Long slide down the rankings;Briefing;International

4th December 1998 at 00:00
United States. America once led the world with the highest number of adults achieving high school diplomas. That has all changed now, reports Tim Cornwell

The United States has slipped dramatically behind in international rankings of the numbers of teenagers completing school. The figures will only add to the growing outcry for change in the way America educates its children.

Forty years ago, America led the world in the number of citizens who won high school diplomas. Now it is trailing 28 of the 29 major countries in the Organisation of Economic Cooperation and Development, managing only to stay ahead of Mexico, according to a new OECD report.

"Attainment has gone from top-rank in the older generation of Americans towards the bottom in the present generation," declared Andreas Schleicher, principal administrator at the OECD and one of the report's authors.

For decades, the US took comfort in the fact that as the leader of the industrialised world it was putting more children through more years of school than any other country. About 40 years ago, 77 per cent graduated from high school - compared with 38 per cent in France, 60 percent in the UK, or 71 per cent in Germany, Czechoslovakia and Switzerland, then its closest competitors. Figures such as these allowed Americans to feel their schooling was certainly the most inclusive - if not always the best - in the world.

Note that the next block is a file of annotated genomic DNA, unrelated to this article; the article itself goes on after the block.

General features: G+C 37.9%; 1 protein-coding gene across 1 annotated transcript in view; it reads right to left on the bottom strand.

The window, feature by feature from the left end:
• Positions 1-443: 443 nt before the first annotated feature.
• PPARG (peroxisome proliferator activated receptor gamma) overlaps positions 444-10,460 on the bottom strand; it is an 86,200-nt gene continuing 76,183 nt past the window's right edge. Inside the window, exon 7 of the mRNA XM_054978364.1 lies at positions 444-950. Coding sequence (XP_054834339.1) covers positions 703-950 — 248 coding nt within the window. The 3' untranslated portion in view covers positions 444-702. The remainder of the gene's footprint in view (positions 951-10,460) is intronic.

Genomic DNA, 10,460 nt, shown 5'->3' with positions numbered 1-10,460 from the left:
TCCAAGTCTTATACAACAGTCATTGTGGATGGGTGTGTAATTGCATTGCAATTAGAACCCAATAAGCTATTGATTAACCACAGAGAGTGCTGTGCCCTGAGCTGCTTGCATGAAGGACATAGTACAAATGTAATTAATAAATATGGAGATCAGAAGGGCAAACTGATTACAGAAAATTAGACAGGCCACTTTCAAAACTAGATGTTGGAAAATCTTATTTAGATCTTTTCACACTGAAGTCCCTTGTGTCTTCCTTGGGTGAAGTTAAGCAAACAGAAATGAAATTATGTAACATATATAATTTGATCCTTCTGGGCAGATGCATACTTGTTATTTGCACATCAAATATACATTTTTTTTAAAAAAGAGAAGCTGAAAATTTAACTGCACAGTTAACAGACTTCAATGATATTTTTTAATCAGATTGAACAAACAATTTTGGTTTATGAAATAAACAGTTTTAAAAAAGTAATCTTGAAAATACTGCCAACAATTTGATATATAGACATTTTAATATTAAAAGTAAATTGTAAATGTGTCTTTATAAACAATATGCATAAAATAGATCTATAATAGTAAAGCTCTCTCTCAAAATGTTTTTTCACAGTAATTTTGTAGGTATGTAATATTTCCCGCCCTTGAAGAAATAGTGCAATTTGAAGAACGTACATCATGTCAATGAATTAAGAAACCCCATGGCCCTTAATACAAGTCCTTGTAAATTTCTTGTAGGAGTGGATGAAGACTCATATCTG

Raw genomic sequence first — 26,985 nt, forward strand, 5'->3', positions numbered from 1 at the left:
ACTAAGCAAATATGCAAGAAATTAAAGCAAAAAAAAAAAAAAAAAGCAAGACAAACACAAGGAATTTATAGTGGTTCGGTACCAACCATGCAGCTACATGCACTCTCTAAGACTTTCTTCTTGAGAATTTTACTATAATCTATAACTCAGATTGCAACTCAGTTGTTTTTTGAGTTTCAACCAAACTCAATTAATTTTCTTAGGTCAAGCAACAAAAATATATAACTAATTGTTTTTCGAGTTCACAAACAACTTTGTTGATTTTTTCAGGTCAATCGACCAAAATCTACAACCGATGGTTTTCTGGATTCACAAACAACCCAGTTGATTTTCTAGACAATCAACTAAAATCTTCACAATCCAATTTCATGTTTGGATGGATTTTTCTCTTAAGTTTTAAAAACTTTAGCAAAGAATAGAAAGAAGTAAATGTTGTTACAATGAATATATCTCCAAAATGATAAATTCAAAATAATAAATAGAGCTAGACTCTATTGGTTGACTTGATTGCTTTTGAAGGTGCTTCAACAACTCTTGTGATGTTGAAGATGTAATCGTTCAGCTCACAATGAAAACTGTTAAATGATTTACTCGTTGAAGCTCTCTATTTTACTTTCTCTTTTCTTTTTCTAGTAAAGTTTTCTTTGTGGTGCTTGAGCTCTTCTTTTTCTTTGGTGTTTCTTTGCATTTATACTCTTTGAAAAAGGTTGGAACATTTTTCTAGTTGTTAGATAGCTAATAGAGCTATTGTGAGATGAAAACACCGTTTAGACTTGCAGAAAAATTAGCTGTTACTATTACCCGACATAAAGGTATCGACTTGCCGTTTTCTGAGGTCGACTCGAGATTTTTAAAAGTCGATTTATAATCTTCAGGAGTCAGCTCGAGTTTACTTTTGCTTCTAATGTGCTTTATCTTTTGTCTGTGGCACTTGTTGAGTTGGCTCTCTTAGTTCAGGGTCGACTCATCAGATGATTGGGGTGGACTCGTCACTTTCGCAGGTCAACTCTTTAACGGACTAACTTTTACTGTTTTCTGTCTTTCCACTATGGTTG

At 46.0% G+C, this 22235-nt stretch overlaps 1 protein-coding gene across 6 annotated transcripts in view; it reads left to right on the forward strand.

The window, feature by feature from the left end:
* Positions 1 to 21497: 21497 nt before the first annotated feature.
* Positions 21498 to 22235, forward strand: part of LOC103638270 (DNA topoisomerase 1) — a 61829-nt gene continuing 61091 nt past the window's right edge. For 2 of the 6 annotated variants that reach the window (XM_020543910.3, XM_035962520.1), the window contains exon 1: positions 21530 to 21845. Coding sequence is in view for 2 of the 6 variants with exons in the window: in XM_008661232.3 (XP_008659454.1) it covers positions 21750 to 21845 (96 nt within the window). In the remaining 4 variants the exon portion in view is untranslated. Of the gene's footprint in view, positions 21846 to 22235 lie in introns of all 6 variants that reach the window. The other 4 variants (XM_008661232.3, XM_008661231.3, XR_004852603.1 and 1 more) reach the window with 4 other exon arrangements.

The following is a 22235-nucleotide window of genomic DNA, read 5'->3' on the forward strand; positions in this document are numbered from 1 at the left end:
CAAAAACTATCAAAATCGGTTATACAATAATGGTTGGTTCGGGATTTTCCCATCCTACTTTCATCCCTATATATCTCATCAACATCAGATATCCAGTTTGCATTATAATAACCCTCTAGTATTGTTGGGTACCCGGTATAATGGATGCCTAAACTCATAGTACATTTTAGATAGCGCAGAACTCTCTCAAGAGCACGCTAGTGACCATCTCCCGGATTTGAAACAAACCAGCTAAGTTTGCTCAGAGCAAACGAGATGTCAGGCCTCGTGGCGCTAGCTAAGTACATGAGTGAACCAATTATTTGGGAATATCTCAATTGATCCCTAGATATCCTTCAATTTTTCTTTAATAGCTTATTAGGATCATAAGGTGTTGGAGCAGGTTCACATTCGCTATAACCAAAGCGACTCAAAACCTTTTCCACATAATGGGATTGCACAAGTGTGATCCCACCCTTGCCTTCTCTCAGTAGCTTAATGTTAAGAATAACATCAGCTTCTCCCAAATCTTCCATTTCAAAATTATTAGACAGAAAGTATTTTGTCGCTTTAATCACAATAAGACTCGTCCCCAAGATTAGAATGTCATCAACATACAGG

But the new figures change the picture entirely. In 1996, the OECD reported, the graduation rate for 18 year olds was 72 per cent. While the US figure had dropped slightly, other countries had leapt ahead, to 85 per cent in France and 86 per cent in Germany.

The US can take some comfort from the fact that the change in the pole positions came mainly from other countries catching up, in some cases by adopting its own comprehensive education system.

The US still leads the world in college enrolments, with more than 50 per cent of American 18-year-olds going on to higher education, compared with an average of one-third for OECD countries.

But the OECD's Mr Schleicher said this is "likely to change soon". He noted that the US also has a college drop-out rate of 37 per cent, one of the highest.

Education policy in the US is already in an uproar over the state of the nation's schools. A plethora of solutions - voucher systems, privatisation, semi-independent "charter" schools, new training for teachers and new standards for pupils - are being thrown at school systems.

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